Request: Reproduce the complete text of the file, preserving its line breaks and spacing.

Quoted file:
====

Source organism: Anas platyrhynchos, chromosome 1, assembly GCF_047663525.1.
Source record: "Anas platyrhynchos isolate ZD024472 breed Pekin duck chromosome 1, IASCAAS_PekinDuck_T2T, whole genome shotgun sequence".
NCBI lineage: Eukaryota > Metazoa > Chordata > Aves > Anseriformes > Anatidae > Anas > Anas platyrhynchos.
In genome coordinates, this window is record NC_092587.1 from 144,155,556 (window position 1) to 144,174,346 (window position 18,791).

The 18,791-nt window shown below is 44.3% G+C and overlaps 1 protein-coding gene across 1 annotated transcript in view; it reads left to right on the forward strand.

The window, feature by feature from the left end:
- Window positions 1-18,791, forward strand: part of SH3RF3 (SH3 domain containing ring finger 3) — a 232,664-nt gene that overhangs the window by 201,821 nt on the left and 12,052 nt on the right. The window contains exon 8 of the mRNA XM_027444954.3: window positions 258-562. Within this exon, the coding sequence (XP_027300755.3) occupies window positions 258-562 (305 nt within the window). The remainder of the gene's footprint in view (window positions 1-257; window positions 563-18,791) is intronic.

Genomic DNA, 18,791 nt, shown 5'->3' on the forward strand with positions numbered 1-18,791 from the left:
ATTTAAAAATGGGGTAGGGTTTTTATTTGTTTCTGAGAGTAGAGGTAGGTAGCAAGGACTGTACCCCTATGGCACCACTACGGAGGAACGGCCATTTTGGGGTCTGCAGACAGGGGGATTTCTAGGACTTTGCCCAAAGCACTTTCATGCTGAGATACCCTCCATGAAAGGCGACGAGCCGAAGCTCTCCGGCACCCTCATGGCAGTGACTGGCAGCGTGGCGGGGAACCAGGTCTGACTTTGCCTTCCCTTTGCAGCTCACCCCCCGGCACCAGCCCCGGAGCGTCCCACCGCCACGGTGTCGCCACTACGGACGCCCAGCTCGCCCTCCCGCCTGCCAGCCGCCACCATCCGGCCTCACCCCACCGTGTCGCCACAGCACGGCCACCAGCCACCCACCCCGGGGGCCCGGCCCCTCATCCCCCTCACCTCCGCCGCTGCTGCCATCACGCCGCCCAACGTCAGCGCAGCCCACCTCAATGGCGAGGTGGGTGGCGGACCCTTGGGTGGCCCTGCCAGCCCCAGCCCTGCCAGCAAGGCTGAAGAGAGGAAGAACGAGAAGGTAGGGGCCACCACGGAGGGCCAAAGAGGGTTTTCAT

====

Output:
Source organism: Anas platyrhynchos, chromosome 1, assembly GCF_047663525.1.
Source record: "Anas platyrhynchos isolate ZD024472 breed Pekin duck chromosome 1, IASCAAS_PekinDuck_T2T, whole genome shotgun sequence".
NCBI lineage: Eukaryota > Metazoa > Chordata > Aves > Anseriformes > Anatidae > Anas > Anas platyrhynchos.
In genome coordinates, this window is record NC_092587.1 from 144,155,556 (window position 1) to 144,174,346 (window position 18,791).

The 18,791-nt window shown below is 44.3% G+C and overlaps 1 protein-coding gene across 1 annotated transcript in view; it reads left to right on the forward strand.

The window, feature by feature from the left end:
- Window positions 1-18,791, forward strand: part of SH3RF3 (SH3 domain containing ring finger 3) — a 232,664-nt gene that overhangs the window by 201,821 nt on the left and 12,052 nt on the right. The window contains exon 8 of the mRNA XM_027444954.3: window positions 258-562. Within this exon, the coding sequence (XP_027300755.3) occupies window positions 258-562 (305 nt within the window). The remainder of the gene's footprint in view (window positions 1-257; window positions 563-18,791) is intronic.

Genomic DNA, 18,791 nt, shown 5'->3' on the forward strand with positions numbered 1-18,791 from the left:
ATTTAAAAATGGGGTAGGGTTTTTATTTGTTTCTGAGAGTAGAGGTAGGTAGCAAGGACTGTACCCCTATGGCACCACTACGGAGGAACGGCCATTTTGGGGTCTGCAGACAGGGGGATTTCTAGGACTTTGCCCAAAGCACTTTCATGCTGAGATACCCTCCATGAAAGGCGACGAGCCGAAGCTCTCCGGCACCCTCATGGCAGTGACTGGCAGCGTGGCGGGGAACCAGGTCTGACTTTGCCTTCCCTTTGCAGCTCACCCCCCGGCACCAGCCCCGGAGCGTCCCACCGCCACGGTGTCGCCACTACGGACGCCCAGCTCGCCCTCCCGCCTGCCAGCCGCCACCATCCGGCCTCACCCCACCGTGTCGCCACAGCACGGCCACCAGCCACCCACCCCGGGGGCCCGGCCCCTCATCCCCCTCACCTCCGCCGCTGCTGCCATCACGCCGCCCAACGTCAGCGCAGCCCACCTCAATGGCGAGGTGGGTGGCGGACCCTTGGGTGGCCCTGCCAGCCCCAGCCCTGCCAGCAAGGCTGAAGAGAGGAAGAACGAGAAGGTAGGGGCCACCACGGAGGGCCAAAGAGGGTTTTCAT